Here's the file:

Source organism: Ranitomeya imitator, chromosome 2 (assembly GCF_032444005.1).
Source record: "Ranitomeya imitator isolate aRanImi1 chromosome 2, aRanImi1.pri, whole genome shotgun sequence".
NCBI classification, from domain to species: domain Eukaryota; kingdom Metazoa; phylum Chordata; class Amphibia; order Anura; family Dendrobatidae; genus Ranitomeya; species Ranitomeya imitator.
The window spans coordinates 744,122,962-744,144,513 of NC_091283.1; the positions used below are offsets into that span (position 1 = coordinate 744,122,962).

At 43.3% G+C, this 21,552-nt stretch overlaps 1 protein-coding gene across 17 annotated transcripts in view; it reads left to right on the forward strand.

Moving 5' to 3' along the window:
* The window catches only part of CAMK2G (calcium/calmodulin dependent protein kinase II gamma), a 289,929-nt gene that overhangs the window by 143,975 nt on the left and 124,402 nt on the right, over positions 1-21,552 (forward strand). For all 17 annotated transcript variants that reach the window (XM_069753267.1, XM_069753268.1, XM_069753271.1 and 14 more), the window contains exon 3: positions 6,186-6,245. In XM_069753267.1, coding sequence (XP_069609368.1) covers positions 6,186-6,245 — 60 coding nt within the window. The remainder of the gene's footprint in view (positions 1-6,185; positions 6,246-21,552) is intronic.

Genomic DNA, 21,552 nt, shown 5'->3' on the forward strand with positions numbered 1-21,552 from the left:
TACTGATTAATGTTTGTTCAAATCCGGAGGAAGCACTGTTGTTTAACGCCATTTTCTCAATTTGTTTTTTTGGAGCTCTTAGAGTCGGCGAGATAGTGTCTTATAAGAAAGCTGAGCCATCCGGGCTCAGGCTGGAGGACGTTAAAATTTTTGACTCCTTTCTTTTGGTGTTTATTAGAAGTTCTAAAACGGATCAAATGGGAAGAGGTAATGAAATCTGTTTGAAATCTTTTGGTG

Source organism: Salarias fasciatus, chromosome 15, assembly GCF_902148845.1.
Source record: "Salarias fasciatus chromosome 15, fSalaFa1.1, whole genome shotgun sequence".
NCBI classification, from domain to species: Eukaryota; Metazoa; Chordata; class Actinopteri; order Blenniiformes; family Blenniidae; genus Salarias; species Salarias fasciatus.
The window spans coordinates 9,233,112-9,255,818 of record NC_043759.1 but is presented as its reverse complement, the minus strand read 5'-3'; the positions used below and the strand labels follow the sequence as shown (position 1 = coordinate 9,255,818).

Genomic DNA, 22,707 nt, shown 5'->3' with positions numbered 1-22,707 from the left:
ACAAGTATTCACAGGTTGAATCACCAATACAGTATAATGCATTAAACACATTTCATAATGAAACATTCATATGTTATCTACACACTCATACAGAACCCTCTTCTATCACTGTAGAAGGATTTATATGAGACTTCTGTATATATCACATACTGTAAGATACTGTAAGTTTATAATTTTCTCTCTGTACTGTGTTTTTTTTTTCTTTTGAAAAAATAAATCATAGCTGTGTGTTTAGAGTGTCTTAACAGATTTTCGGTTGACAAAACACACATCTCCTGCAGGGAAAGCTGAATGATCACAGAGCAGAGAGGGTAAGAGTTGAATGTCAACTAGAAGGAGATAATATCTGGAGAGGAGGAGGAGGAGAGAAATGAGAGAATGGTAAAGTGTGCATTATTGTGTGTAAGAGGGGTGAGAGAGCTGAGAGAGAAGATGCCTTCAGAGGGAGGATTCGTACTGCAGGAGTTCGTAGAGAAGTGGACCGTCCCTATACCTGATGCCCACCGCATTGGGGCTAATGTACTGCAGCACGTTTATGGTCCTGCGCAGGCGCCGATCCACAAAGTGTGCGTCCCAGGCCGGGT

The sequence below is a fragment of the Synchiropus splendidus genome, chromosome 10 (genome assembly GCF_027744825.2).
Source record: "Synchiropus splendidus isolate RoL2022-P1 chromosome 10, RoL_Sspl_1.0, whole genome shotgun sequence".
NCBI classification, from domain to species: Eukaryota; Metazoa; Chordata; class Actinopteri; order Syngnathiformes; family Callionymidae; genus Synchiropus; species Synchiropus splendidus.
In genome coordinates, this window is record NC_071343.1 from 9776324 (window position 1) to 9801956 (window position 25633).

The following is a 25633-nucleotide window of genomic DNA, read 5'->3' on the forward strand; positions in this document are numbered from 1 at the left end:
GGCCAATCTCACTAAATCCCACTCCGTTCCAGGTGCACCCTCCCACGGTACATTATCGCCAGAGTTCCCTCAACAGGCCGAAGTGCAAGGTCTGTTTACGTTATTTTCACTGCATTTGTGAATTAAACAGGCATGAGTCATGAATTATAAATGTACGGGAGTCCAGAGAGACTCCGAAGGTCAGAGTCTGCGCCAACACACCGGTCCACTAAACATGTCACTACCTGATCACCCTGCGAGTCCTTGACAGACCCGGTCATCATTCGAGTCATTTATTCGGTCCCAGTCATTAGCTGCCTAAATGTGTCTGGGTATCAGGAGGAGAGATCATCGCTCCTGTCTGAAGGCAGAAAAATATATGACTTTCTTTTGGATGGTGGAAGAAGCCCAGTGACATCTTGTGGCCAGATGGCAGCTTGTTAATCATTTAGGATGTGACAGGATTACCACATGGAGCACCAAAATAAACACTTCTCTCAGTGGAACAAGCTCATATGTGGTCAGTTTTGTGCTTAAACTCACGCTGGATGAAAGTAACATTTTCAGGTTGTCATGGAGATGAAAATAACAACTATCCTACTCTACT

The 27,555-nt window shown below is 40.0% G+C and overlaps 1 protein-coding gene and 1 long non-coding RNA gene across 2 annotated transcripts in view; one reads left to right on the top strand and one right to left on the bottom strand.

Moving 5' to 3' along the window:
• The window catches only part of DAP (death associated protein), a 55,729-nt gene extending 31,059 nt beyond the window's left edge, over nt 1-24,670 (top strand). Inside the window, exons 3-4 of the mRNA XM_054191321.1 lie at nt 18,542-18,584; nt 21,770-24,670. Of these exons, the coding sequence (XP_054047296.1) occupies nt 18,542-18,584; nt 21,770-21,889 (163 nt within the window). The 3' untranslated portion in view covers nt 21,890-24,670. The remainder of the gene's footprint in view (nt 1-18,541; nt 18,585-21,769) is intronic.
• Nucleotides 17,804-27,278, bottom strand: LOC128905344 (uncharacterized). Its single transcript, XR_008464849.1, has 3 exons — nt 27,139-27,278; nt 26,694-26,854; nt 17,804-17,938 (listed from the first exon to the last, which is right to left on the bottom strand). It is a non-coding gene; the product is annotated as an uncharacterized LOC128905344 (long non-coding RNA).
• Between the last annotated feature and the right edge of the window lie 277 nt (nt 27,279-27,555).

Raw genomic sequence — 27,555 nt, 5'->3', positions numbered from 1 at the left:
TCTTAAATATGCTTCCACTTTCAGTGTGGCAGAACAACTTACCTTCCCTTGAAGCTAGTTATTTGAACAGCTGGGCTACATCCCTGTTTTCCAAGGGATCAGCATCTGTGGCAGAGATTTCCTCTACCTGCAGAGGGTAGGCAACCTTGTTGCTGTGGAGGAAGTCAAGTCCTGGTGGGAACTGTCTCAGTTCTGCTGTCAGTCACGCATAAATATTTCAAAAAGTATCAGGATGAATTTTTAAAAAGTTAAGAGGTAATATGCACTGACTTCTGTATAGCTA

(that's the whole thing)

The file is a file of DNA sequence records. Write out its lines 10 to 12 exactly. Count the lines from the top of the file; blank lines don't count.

Source organism: Salarias fasciatus, chromosome 15, assembly GCF_902148845.1.
Source record: "Salarias fasciatus chromosome 15, fSalaFa1.1, whole genome shotgun sequence".
NCBI classification, from domain to species: Eukaryota; Metazoa; Chordata; class Actinopteri; order Blenniiformes; family Blenniidae; genus Salarias; species Salarias fasciatus.